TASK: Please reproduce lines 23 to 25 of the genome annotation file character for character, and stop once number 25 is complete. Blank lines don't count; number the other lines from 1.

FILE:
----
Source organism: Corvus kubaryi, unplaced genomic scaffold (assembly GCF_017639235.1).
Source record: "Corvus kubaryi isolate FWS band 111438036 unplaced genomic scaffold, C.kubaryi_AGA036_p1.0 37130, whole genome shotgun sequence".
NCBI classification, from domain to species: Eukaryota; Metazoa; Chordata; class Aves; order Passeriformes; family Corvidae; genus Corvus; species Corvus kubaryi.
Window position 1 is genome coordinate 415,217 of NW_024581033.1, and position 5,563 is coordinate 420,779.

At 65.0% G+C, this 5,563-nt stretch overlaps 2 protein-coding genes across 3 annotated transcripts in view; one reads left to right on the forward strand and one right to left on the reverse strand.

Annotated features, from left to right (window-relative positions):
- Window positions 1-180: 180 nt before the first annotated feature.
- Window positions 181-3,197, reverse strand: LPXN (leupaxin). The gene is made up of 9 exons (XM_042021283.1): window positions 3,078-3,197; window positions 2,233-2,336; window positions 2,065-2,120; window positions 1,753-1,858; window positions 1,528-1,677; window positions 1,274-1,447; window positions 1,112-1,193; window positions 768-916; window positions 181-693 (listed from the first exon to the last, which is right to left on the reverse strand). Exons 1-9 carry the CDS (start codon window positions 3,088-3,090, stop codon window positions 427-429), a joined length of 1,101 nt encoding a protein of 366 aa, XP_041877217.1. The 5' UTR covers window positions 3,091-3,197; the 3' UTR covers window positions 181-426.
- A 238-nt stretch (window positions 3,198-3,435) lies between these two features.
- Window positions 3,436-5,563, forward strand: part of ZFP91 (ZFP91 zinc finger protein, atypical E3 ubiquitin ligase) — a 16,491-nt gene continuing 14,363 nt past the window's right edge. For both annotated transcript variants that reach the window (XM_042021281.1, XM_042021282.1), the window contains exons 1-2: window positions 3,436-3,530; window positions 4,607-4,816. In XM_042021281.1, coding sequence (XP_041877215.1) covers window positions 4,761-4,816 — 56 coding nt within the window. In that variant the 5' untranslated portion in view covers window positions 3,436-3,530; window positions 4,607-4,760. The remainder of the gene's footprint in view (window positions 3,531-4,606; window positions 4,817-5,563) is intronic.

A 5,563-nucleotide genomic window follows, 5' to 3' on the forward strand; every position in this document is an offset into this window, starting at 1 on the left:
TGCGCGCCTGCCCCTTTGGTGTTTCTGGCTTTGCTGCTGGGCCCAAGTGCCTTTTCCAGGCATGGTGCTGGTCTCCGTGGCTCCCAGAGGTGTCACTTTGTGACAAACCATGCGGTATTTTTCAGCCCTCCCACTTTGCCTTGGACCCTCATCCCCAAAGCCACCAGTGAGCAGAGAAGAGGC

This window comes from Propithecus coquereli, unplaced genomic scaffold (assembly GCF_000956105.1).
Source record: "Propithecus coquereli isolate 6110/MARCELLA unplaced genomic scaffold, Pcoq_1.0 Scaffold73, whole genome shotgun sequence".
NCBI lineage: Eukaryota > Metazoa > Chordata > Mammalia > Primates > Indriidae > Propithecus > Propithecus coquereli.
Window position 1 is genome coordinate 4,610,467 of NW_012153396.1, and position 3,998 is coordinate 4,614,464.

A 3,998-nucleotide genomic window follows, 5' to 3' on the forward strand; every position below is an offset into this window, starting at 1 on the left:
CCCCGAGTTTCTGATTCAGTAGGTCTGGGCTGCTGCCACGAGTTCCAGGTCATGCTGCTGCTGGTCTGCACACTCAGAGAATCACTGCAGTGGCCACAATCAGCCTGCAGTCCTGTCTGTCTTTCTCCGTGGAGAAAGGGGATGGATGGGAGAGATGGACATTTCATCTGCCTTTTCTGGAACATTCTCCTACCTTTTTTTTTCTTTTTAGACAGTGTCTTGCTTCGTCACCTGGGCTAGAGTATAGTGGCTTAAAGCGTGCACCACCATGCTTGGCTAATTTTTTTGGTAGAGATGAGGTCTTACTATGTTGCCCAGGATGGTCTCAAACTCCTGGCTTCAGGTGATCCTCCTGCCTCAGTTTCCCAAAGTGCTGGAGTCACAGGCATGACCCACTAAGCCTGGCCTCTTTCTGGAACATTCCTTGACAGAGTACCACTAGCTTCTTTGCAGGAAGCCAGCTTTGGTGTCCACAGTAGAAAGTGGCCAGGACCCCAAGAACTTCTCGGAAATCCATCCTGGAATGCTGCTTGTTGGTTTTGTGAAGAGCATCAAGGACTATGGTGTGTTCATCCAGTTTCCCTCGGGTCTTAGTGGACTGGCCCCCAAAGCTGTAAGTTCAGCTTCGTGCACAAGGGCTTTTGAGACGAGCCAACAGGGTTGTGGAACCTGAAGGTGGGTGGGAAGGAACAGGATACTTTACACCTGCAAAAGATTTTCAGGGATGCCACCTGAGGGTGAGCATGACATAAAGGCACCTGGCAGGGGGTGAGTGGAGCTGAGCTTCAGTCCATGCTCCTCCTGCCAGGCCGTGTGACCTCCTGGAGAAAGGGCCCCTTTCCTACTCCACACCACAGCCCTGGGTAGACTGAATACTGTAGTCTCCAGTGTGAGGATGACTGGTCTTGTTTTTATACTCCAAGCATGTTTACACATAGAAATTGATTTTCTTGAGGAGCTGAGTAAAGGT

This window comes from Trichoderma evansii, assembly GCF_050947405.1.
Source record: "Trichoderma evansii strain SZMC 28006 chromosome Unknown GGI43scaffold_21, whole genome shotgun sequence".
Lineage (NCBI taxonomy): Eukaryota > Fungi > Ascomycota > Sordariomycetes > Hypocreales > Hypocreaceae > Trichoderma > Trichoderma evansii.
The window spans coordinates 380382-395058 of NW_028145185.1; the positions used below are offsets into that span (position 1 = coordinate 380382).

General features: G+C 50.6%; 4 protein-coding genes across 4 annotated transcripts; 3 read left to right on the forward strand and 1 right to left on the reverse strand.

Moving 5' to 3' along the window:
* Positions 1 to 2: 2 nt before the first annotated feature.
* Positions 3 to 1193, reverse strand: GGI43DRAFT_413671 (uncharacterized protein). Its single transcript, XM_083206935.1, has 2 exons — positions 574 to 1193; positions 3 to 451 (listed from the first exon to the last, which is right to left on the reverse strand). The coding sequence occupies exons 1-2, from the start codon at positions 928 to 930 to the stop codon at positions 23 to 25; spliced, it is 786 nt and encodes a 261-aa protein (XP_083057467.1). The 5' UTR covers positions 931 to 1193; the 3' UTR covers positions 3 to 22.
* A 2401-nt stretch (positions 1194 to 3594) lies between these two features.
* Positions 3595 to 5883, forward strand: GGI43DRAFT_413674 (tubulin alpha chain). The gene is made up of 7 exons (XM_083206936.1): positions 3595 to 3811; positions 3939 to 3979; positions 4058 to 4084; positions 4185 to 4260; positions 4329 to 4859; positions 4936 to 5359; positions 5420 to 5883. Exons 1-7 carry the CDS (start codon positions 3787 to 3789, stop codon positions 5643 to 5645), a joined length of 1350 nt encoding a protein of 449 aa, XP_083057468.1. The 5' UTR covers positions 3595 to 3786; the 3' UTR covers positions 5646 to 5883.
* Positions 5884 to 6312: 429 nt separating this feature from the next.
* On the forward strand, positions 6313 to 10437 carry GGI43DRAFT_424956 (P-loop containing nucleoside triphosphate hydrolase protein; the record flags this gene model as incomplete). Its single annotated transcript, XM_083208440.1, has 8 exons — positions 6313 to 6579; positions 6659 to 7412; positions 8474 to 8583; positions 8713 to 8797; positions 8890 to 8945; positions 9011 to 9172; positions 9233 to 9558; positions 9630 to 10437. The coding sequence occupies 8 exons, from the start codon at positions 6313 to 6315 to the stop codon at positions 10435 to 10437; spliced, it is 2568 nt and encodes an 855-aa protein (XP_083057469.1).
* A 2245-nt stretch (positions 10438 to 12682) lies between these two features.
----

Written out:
General features: G+C 50.6%; 4 protein-coding genes across 4 annotated transcripts; 3 read left to right on the forward strand and 1 right to left on the reverse strand.

Moving 5' to 3' along the window:
* Positions 1 to 2: 2 nt before the first annotated feature.